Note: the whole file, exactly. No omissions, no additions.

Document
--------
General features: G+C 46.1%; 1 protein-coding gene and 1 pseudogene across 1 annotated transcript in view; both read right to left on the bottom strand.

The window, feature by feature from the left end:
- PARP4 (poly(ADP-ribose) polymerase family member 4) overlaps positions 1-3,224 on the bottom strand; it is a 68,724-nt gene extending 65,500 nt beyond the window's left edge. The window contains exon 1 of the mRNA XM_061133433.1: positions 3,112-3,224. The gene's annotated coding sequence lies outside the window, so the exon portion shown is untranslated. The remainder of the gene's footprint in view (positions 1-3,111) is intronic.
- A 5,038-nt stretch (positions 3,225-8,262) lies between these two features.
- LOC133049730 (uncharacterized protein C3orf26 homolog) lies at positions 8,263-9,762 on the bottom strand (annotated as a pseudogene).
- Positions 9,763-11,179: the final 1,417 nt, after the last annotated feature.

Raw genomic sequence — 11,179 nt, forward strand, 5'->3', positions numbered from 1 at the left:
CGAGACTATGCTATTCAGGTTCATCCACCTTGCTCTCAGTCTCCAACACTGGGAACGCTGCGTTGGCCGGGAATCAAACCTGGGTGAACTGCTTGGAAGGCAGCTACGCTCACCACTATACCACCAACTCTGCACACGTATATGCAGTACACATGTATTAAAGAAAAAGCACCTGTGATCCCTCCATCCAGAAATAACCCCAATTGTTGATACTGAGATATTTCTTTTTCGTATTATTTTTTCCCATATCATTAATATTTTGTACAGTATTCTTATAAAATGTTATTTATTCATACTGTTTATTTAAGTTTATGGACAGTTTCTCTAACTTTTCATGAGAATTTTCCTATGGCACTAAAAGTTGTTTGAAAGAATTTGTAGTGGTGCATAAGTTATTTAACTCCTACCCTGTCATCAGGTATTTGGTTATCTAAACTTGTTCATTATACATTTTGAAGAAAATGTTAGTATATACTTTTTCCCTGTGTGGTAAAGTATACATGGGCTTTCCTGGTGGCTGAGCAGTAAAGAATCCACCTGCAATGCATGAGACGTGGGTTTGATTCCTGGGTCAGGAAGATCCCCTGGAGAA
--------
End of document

General features: G+C 46.1%; 1 protein-coding gene and 1 pseudogene across 1 annotated transcript in view; both read right to left on the bottom strand.

The window, feature by feature from the left end:
- PARP4 (poly(ADP-ribose) polymerase family member 4) overlaps positions 1-3,224 on the bottom strand; it is a 68,724-nt gene extending 65,500 nt beyond the window's left edge. The window contains exon 1 of the mRNA XM_061133433.1: positions 3,112-3,224. The gene's annotated coding sequence lies outside the window, so the exon portion shown is untranslated. The remainder of the gene's footprint in view (positions 1-3,111) is intronic.
- A 5,038-nt stretch (positions 3,225-8,262) lies between these two features.
- LOC133049730 (uncharacterized protein C3orf26 homolog) lies at positions 8,263-9,762 on the bottom strand (annotated as a pseudogene).
- Positions 9,763-11,179: the final 1,417 nt, after the last annotated feature.

Raw genomic sequence — 11,179 nt, forward strand, 5'->3', positions numbered from 1 at the left:
CGAGACTATGCTATTCAGGTTCATCCACCTTGCTCTCAGTCTCCAACACTGGGAACGCTGCGTTGGCCGGGAATCAAACCTGGGTGAACTGCTTGGAAGGCAGCTACGCTCACCACTATACCACCAACTCTGCACACGTATATGCAGTACACATGTATTAAAGAAAAAGCACCTGTGATCCCTCCATCCAGAAATAACCCCAATTGTTGATACTGAGATATTTCTTTTTCGTATTATTTTTTCCCATATCATTAATATTTTGTACAGTATTCTTATAAAATGTTATTTATTCATACTGTTTATTTAAGTTTATGGACAGTTTCTCTAACTTTTCATGAGAATTTTCCTATGGCACTAAAAGTTGTTTGAAAGAATTTGTAGTGGTGCATAAGTTATTTAACTCCTACCCTGTCATCAGGTATTTGGTTATCTAAACTTGTTCATTATACATTTTGAAGAAAATGTTAGTATATACTTTTTCCCTGTGTGGTAAAGTATACATGGGCTTTCCTGGTGGCTGAGCAGTAAAGAATCCACCTGCAATGCATGAGACGTGGGTTTGATTCCTGGGTCAGGAAGATCCCCTGGAGAA